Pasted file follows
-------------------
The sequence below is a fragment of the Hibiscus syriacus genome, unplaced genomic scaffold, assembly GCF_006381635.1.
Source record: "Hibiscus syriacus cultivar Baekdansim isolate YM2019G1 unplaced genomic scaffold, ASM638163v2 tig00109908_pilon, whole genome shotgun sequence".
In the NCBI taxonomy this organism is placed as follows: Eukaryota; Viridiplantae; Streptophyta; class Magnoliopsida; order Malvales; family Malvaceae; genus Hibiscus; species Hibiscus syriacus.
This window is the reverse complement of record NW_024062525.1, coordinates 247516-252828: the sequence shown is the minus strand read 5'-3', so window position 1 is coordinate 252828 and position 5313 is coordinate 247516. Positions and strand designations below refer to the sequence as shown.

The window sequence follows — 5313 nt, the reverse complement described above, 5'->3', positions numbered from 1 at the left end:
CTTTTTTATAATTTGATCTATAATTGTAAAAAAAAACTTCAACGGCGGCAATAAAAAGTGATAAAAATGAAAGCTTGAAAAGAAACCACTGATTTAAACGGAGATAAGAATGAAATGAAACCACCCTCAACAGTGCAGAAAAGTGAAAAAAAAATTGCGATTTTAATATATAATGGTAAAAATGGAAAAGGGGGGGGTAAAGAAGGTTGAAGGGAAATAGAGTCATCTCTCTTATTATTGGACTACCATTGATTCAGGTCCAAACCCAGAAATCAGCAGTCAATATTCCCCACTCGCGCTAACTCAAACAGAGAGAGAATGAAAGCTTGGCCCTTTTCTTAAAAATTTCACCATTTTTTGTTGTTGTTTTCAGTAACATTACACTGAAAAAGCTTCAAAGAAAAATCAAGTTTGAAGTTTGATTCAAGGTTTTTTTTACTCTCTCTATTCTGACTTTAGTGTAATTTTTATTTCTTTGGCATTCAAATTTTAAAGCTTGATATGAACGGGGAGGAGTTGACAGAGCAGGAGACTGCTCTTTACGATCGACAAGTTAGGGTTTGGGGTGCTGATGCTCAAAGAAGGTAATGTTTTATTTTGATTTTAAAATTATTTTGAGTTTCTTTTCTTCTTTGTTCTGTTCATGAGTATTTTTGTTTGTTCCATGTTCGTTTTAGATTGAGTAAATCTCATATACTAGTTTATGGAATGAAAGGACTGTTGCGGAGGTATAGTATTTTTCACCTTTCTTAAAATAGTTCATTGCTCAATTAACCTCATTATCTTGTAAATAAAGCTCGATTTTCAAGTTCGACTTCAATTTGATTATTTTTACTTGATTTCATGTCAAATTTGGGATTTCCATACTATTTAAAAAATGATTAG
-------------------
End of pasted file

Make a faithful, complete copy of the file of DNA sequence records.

The sequence below is a fragment of the Hibiscus syriacus genome, unplaced genomic scaffold, assembly GCF_006381635.1.
Source record: "Hibiscus syriacus cultivar Baekdansim isolate YM2019G1 unplaced genomic scaffold, ASM638163v2 tig00109908_pilon, whole genome shotgun sequence".
In the NCBI taxonomy this organism is placed as follows: Eukaryota; Viridiplantae; Streptophyta; class Magnoliopsida; order Malvales; family Malvaceae; genus Hibiscus; species Hibiscus syriacus.
This window is the reverse complement of record NW_024062525.1, coordinates 247516-252828: the sequence shown is the minus strand read 5'-3', so window position 1 is coordinate 252828 and position 5313 is coordinate 247516. Positions and strand designations below refer to the sequence as shown.

The window sequence follows — 5313 nt, the reverse complement described above, 5'->3', positions numbered from 1 at the left end:
CTTTTTTATAATTTGATCTATAATTGTAAAAAAAAACTTCAACGGCGGCAATAAAAAGTGATAAAAATGAAAGCTTGAAAAGAAACCACTGATTTAAACGGAGATAAGAATGAAATGAAACCACCCTCAACAGTGCAGAAAAGTGAAAAAAAAATTGCGATTTTAATATATAATGGTAAAAATGGAAAAGGGGGGGGTAAAGAAGGTTGAAGGGAAATAGAGTCATCTCTCTTATTATTGGACTACCATTGATTCAGGTCCAAACCCAGAAATCAGCAGTCAATATTCCCCACTCGCGCTAACTCAAACAGAGAGAGAATGAAAGCTTGGCCCTTTTCTTAAAAATTTCACCATTTTTTGTTGTTGTTTTCAGTAACATTACACTGAAAAAGCTTCAAAGAAAAATCAAGTTTGAAGTTTGATTCAAGGTTTTTTTTACTCTCTCTATTCTGACTTTAGTGTAATTTTTATTTCTTTGGCATTCAAATTTTAAAGCTTGATATGAACGGGGAGGAGTTGACAGAGCAGGAGACTGCTCTTTACGATCGACAAGTTAGGGTTTGGGGTGCTGATGCTCAAAGAAGGTAATGTTTTATTTTGATTTTAAAATTATTTTGAGTTTCTTTTCTTCTTTGTTCTGTTCATGAGTATTTTTGTTTGTTCCATGTTCGTTTTAGATTGAGTAAATCTCATATACTAGTTTATGGAATGAAAGGACTGTTGCGGAGGTATAGTATTTTTCACCTTTCTTAAAATAGTTCATTGCTCAATTAACCTCATTATCTTGTAAATAAAGCTCGATTTTCAAGTTCGACTTCAATTTGATTATTTTTACTTGATTTCATGTCAAATTTGGGATTTCCATACTATTTAAAAAATGATTAG